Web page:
Cygnetic is a relatively new range of blades which fit a unique handle designed in house by Swann-Morton. The blades have more lateral strength than a standard surgical blade due to the combination of the material and special handle fitment which makes them more suited for cutting within joints during Orthopaedic procedures.
The blades can literally be dropped into the handle and are locked into place using the simple lever mechanism.
For blade changes during or at the end of the procedure the lever is opened which then allows the blade to drop into a blade counter or waste box so no-one has to handle the contaminated sharp. The handle itself can be simply dismantled for cleaning and then reassembled ready for the next patient.
More details along with cleaning and usage instructions can be found here.
What is the idea behind the Retractable Scalpels ?
The retractable scalpel was deisgned in the USA to enhance and encourage protocols covering the safe passing of sharp's within the Operating room.
The OSHA regulations which are statutory in many States within the USA places a legal responsibility on each facility to provide safety devices wherever possible.
The Shackelford scalpel features a rear passing position, a forward usage position and a final back locked poistion for safe disposal. The scalpel should always be in the passing or locked poistion when being passed between the staff in the O.R. especially if hand to hand.
What is the most popular blade shape ?
The No.15 blade. We manufacture in the region of 450,000 - 500,000 per day.
Why are there so many different handle options ?
The handles we offer may be range specific such as the Fine or Post Mortem however the handles which fit the main range blades come in all shapes and sizes.
The No.3 fitment handles including the 3, 3L, 5B, 7 , 9 and B3 fit the small size shapes from 6 to 16 and including 40.
The No.4 fitment handles including the 4, 4L and 6 fit the large blade shapes from 18 to 36.
The most commonly used handles are the 3 and 4 whilst the 3L and 4L provide extra length and reach for deep surgery. There are small thin handles like the 7 and 9, bulbous handles such as the 5 and 6 and more ergonomically designed handles such as the B3.
Which handle is actually used will be determined by the surgeons own preference in relation to the procedure being performed.
Why are there so many shapes of surgical blades and scalpels ?
If you look back to the origins of surgery there are common shapes of knives which can be identified. Some have straight edges, some have rounded edges and others are hooked. These shapes formed the foundation of todays range of surgical blades and scalpels.
As surgical techniques have become more refined and more intricate the demand for slight variations in shape have been the catalyst leading to and ever expanding offering.
Today there are 32 different blade shapes in the standard blade range and this is before one considers the more specialised ranges such as Fine and Cygnetic.
Why have you moved away from Nickel towards Stainless for the Handles ?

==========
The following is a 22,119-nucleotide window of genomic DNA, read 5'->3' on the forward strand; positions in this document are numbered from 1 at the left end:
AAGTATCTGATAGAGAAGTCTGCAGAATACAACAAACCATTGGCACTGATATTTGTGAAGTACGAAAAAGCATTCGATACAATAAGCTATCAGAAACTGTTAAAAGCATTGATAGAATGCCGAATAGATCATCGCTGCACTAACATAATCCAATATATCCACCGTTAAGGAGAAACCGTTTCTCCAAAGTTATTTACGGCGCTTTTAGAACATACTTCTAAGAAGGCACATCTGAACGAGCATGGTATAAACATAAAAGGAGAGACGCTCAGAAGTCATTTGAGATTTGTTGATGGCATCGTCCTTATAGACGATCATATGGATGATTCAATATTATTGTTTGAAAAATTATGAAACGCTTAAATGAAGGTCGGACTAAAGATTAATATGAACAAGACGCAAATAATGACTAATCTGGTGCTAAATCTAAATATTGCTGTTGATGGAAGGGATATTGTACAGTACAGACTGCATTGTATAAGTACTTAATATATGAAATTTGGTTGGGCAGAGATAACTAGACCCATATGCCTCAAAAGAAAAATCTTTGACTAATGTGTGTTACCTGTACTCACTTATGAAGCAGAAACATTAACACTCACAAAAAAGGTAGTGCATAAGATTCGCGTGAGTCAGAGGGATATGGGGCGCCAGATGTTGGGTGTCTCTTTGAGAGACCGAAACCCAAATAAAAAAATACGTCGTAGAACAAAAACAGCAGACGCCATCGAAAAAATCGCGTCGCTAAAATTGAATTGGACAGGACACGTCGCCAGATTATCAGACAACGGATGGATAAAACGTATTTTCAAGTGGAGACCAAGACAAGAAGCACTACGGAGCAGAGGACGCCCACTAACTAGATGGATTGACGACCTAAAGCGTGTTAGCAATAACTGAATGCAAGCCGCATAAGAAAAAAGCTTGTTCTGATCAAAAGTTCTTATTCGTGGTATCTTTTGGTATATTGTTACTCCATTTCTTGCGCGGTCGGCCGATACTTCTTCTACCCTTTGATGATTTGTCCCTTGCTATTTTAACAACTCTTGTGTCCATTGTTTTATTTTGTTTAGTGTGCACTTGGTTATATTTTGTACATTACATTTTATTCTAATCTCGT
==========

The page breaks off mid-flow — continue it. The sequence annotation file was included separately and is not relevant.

Traditionally we offered both Nickel alloy and Stainless steel handles however the price of Nickel began to increase as did concerns over nickel allergies amongst staff and patients.
Nickel also stains and discolours when autoclaved and although this is only an aesthetic problem it can make the handle appear unclean. This staining can also contaminate other stainless instruments if cleaned within the same unit and cycle.
Taking these issues into consideration and combined with new advances in Stainless handle manufacturing techonlogy the decision was made to move away from Nickel so that all our handles are now manufactured in Stainless steel.
Why is there a graduated measure on some of the handles ?
This was initially a requirement for the USA but has grown in popularity in other market areas.
The measure has generally been used for training purposes to show the poistion and size of an incision for a particular procedure however it has started to play an important role in trauma surgery when compiling evidence to be used in court which references the size,depth and location of the wound.
Why is there a need for safety devices ?
Even with safe passing protocols in place accidental sharps injuries can still occur.
The concept of safety devcies is to assist in the reduction of accidental sharps injuries and the risk of cross infection amongst both patients and staff.
They should enhance safe passing and contaminated sharps disposal protocols not replace them.
Why is there a range of surgical blades attached to a plastic handle ?
The handle is actually MIPS (medium impact polystyrene) and the answer is for convenience.
The disposable scalpels, as they have become known, were historically used in less controlled environments outside of the Operating Room itself so it was considered more convenient and probably safer to have the blade already attached to the handle.
They are also used in emergency departments and in trauma situations out in the field where time is of the essence and to start trying to fit the blade to a handle at the scene of a major incident is both time consuming and definitely not practical.
The whole scalpel is disposed of after use.
Would you be able to tell me if the PM40 post mortem blades come with a handle?
If you go to the link below you can view details on our full PM range.
We have the PM Disposable Scalpel with the PM40 blade already mounted onto a plastic handle with a protective guard then other than that we have the PM40 range that has a choice of two screw fitting handles and the PM60 range blades which fit a No.8 handle in a similar fashion to a standard blade.